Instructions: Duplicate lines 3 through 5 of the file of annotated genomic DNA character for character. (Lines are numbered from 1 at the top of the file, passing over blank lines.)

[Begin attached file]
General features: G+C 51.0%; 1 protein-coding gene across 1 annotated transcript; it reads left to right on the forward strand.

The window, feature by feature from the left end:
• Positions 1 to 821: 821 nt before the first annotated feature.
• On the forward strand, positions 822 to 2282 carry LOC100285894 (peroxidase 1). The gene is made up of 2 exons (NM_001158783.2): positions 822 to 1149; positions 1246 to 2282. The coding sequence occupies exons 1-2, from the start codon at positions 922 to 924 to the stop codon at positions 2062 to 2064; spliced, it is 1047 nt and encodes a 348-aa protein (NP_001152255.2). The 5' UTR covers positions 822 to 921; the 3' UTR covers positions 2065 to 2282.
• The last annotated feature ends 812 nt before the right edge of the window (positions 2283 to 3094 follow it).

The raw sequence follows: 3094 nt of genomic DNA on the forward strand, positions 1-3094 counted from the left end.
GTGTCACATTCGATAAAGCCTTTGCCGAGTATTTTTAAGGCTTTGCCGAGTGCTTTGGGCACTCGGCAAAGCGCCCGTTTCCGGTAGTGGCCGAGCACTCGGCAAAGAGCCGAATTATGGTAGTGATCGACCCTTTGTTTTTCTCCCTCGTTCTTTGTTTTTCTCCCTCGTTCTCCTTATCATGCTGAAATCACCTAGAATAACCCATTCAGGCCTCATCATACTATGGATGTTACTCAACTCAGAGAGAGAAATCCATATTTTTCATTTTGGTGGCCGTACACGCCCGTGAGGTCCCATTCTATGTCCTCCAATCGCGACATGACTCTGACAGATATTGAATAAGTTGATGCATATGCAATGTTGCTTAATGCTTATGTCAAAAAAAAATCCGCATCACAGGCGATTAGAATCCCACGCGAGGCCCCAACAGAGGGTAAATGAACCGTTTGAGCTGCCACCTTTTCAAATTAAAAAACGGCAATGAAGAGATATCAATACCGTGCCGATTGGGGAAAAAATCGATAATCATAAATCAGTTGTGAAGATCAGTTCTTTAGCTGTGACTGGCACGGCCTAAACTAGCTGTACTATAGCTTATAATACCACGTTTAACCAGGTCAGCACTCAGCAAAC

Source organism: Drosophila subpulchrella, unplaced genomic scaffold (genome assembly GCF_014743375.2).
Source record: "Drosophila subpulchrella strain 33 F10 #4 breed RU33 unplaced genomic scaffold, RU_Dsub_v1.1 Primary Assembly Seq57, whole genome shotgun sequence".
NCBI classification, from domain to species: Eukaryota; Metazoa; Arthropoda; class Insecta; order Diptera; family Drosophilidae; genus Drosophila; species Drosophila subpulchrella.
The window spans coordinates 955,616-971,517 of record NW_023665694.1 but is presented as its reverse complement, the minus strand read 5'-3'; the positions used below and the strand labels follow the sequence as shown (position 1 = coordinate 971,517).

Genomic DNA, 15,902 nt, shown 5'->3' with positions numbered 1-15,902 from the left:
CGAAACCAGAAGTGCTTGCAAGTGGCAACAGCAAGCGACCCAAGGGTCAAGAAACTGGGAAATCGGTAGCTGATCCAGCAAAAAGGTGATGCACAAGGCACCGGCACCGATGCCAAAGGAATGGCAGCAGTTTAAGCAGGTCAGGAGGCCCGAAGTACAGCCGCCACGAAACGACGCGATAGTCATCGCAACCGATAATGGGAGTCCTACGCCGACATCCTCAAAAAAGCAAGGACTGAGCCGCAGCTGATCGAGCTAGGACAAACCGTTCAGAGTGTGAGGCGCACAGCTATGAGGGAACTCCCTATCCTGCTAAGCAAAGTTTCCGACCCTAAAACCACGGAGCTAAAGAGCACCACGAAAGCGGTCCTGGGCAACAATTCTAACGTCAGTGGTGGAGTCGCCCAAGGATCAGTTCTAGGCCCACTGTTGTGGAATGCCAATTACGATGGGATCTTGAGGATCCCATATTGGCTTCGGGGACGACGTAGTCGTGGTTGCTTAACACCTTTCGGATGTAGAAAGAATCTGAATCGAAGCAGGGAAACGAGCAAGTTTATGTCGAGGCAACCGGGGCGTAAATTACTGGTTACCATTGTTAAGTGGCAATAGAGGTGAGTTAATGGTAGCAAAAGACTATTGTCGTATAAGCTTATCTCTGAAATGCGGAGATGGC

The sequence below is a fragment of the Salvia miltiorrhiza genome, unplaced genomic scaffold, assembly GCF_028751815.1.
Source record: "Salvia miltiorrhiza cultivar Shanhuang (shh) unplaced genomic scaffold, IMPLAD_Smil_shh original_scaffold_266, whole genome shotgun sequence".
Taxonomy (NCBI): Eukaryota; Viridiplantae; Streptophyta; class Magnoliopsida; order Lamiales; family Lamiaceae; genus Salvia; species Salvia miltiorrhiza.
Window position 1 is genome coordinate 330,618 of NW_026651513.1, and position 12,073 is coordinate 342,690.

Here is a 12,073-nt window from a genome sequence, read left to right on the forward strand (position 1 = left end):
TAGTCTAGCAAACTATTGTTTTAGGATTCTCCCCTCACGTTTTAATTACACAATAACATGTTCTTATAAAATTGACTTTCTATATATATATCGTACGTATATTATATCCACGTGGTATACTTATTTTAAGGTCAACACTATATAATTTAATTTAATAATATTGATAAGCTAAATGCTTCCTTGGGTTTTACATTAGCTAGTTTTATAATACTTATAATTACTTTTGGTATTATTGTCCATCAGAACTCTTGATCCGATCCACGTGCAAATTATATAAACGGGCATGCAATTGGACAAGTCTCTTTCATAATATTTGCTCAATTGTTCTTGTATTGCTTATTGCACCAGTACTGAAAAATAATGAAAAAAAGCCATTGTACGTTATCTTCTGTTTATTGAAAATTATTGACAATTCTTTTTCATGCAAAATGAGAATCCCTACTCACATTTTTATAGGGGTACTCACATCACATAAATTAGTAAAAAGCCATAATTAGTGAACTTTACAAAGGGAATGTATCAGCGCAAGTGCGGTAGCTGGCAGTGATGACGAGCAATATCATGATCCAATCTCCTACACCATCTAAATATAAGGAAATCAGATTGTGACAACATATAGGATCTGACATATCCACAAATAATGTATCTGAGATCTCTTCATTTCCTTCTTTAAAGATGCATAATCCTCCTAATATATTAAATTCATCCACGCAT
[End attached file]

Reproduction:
• Positions 1 to 821: 821 nt before the first annotated feature.
• On the forward strand, positions 822 to 2282 carry LOC100285894 (peroxidase 1). The gene is made up of 2 exons (NM_001158783.2): positions 822 to 1149; positions 1246 to 2282. The coding sequence occupies exons 1-2, from the start codon at positions 922 to 924 to the stop codon at positions 2062 to 2064; spliced, it is 1047 nt and encodes a 348-aa protein (NP_001152255.2). The 5' UTR covers positions 822 to 921; the 3' UTR covers positions 2065 to 2282.
• The last annotated feature ends 812 nt before the right edge of the window (positions 2283 to 3094 follow it).